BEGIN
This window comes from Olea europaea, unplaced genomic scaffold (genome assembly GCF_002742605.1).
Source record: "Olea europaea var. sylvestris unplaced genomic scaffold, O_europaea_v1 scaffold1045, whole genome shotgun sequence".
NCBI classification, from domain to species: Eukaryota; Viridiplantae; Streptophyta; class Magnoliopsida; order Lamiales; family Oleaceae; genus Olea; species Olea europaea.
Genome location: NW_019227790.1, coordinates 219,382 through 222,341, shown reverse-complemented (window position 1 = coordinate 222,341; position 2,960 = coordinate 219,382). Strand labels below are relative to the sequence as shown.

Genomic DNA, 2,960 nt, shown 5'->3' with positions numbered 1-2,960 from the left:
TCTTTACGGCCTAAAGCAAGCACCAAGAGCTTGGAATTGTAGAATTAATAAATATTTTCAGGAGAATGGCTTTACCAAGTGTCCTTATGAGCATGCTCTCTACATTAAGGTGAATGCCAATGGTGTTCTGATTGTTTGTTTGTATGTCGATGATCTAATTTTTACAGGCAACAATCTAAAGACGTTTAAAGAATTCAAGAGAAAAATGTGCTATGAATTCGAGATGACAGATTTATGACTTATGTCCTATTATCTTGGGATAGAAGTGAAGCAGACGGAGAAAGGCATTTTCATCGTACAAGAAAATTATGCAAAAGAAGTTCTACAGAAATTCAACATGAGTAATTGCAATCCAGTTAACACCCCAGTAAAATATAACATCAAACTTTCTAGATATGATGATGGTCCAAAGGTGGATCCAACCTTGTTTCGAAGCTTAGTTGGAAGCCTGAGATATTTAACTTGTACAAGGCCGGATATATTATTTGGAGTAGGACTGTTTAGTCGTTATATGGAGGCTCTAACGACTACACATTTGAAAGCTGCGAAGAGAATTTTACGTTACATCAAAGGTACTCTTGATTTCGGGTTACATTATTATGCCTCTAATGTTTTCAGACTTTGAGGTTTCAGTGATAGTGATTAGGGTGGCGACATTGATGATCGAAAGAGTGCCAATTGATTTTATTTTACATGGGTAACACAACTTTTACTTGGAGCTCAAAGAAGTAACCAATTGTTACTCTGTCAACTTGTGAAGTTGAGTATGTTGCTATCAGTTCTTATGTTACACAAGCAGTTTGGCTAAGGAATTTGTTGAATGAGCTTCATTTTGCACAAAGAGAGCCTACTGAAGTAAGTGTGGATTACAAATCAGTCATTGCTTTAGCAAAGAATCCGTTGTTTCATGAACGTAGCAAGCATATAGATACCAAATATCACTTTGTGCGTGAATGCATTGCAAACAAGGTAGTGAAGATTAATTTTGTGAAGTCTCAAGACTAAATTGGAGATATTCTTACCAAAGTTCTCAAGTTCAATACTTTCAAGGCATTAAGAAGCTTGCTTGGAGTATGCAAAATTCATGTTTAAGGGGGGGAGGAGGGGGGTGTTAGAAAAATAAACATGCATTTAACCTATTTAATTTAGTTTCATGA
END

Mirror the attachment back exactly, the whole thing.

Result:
This window comes from Olea europaea, unplaced genomic scaffold (genome assembly GCF_002742605.1).
Source record: "Olea europaea var. sylvestris unplaced genomic scaffold, O_europaea_v1 scaffold1045, whole genome shotgun sequence".
NCBI classification, from domain to species: Eukaryota; Viridiplantae; Streptophyta; class Magnoliopsida; order Lamiales; family Oleaceae; genus Olea; species Olea europaea.
Genome location: NW_019227790.1, coordinates 219,382 through 222,341, shown reverse-complemented (window position 1 = coordinate 222,341; position 2,960 = coordinate 219,382). Strand labels below are relative to the sequence as shown.

Genomic DNA, 2,960 nt, shown 5'->3' with positions numbered 1-2,960 from the left:
TCTTTACGGCCTAAAGCAAGCACCAAGAGCTTGGAATTGTAGAATTAATAAATATTTTCAGGAGAATGGCTTTACCAAGTGTCCTTATGAGCATGCTCTCTACATTAAGGTGAATGCCAATGGTGTTCTGATTGTTTGTTTGTATGTCGATGATCTAATTTTTACAGGCAACAATCTAAAGACGTTTAAAGAATTCAAGAGAAAAATGTGCTATGAATTCGAGATGACAGATTTATGACTTATGTCCTATTATCTTGGGATAGAAGTGAAGCAGACGGAGAAAGGCATTTTCATCGTACAAGAAAATTATGCAAAAGAAGTTCTACAGAAATTCAACATGAGTAATTGCAATCCAGTTAACACCCCAGTAAAATATAACATCAAACTTTCTAGATATGATGATGGTCCAAAGGTGGATCCAACCTTGTTTCGAAGCTTAGTTGGAAGCCTGAGATATTTAACTTGTACAAGGCCGGATATATTATTTGGAGTAGGACTGTTTAGTCGTTATATGGAGGCTCTAACGACTACACATTTGAAAGCTGCGAAGAGAATTTTACGTTACATCAAAGGTACTCTTGATTTCGGGTTACATTATTATGCCTCTAATGTTTTCAGACTTTGAGGTTTCAGTGATAGTGATTAGGGTGGCGACATTGATGATCGAAAGAGTGCCAATTGATTTTATTTTACATGGGTAACACAACTTTTACTTGGAGCTCAAAGAAGTAACCAATTGTTACTCTGTCAACTTGTGAAGTTGAGTATGTTGCTATCAGTTCTTATGTTACACAAGCAGTTTGGCTAAGGAATTTGTTGAATGAGCTTCATTTTGCACAAAGAGAGCCTACTGAAGTAAGTGTGGATTACAAATCAGTCATTGCTTTAGCAAAGAATCCGTTGTTTCATGAACGTAGCAAGCATATAGATACCAAATATCACTTTGTGCGTGAATGCATTGCAAACAAGGTAGTGAAGATTAATTTTGTGAAGTCTCAAGACTAAATTGGAGATATTCTTACCAAAGTTCTCAAGTTCAATACTTTCAAGGCATTAAGAAGCTTGCTTGGAGTATGCAAAATTCATGTTTAAGGGGGGGAGGAGGGGGGTGTTAGAAAAATAAACATGCATTTAACCTATTTAATTTAGTTTCATGA